Restraint clauses are a necessary item in most contracts with highly-placed employees and contractors. They set boundaries and protect the legitimate interests of a business.
However, before you rush to enforce a restraint clause in a contract when one of your former employees leaves and goes into business for him- or herself, pause and ask yourself a few questions first:
1. Do you have a signed agreement with the appropriate clause in place?
While you might think this is an obvious question, many idealistic entrepreneurs don’t think to put restraint clauses in their contracts until they’ve been burned at least once by a disgruntled former employee. Or, they don’t think to ask for a restraint clause from certain employees because they’ve been friends for decades or have a familial relationship.
You can’t enforce something that doesn’t exist, so do some checking before you send out any sort of cease-and-desist notice.
2. Has your business actually suffered any economic harm?
You don’t want to involve your business in unnecessary litigation. If your former employee isn’t threatening your livelihood by stealing your best clients away or trying to patent your ideas before you can do it, do you have a real reason to worry?
This is one of those things that you have to weigh against the potential cost of litigation to decide if it is worth fighting. The answer will depend heavily on the industry you are in and the circumstances.
3. Is your restraint clause actually reasonable?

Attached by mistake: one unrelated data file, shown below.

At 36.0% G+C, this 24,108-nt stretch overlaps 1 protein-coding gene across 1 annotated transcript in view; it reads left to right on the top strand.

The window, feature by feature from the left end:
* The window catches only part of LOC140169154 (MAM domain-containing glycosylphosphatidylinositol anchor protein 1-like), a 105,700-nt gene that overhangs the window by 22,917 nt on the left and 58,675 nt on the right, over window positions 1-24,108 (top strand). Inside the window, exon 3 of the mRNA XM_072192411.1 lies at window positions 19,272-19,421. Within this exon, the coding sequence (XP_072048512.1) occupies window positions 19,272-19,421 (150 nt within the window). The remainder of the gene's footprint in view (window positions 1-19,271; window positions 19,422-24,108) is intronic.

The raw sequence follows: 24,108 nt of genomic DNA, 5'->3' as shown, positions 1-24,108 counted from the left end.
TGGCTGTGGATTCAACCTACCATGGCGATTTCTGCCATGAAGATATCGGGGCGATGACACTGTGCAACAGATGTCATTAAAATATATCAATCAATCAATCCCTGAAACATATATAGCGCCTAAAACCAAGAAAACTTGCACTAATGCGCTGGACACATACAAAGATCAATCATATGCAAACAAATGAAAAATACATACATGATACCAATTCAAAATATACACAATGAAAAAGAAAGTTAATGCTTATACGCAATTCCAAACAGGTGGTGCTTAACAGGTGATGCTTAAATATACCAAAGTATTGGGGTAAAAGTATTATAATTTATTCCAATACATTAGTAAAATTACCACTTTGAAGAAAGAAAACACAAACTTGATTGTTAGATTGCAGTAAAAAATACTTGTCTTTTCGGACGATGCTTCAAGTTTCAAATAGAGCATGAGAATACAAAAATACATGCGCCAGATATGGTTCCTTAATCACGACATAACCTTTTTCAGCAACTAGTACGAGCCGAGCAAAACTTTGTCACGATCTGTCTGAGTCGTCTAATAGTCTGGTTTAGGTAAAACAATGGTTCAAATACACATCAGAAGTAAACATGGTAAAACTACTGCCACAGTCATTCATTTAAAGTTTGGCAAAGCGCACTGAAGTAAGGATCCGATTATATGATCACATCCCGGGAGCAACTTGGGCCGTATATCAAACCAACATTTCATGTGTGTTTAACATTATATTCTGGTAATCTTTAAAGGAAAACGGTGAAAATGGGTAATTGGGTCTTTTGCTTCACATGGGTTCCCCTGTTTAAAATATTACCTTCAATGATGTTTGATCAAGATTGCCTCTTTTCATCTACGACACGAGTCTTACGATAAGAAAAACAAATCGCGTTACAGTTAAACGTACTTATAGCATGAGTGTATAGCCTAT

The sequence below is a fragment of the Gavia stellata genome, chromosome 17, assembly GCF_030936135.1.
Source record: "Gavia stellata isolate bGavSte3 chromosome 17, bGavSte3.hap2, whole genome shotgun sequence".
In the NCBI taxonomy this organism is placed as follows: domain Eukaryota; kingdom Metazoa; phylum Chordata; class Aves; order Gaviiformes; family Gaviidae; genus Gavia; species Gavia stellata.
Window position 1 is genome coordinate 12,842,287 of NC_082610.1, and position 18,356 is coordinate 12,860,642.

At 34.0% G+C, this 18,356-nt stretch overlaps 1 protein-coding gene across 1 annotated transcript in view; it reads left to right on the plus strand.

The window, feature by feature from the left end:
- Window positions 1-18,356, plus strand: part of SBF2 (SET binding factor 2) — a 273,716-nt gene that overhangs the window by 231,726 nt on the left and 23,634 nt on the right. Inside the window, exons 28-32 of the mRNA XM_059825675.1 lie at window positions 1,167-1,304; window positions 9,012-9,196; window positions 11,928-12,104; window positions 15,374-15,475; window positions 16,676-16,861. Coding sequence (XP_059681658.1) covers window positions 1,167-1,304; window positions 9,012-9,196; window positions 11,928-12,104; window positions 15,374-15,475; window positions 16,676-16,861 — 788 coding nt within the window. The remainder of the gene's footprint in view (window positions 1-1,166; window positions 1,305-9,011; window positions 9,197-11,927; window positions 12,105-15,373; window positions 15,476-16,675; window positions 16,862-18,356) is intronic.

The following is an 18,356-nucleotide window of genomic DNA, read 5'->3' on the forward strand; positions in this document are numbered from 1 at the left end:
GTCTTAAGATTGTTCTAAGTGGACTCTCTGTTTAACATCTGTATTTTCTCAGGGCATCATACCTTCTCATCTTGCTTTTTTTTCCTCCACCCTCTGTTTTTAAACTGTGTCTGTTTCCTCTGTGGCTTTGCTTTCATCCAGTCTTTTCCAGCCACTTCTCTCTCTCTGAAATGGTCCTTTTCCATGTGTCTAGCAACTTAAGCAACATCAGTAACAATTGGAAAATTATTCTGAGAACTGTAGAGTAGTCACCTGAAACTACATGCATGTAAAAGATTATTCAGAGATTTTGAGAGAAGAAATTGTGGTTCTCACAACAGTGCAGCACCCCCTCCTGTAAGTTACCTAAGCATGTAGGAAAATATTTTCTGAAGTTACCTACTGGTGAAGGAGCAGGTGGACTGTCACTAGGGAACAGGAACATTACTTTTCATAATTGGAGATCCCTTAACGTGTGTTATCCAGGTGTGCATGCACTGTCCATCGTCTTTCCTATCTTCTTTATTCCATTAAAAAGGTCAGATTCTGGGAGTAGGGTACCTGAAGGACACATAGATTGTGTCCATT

Before the courts started clamping down on things, a lot of employers rushed to have their employees sign some pretty broad agreements. They restricted former employees from engaging in their trade pretty much anywhere for years at a time. Some of them were intentionally vague, hoping to cover all circumstances.
Courts today take a dim view of such clauses. If they were signed without proper consideration, that’s also a problem.
Review your agreement with that person to make sure that it is reasonable for your industry and clear. In addition, look through your records to make sure that you gave the employee proper consideration at the time. If the agreement was signed when the employee was hired, the job itself is considered consideration. If it was signed after hiring, your company had to give up something of value in return for that signature — or the agreement is invalid.
Source: FindLaw, “Non-Competition Agreements: Overview,” accessed March 30, 2018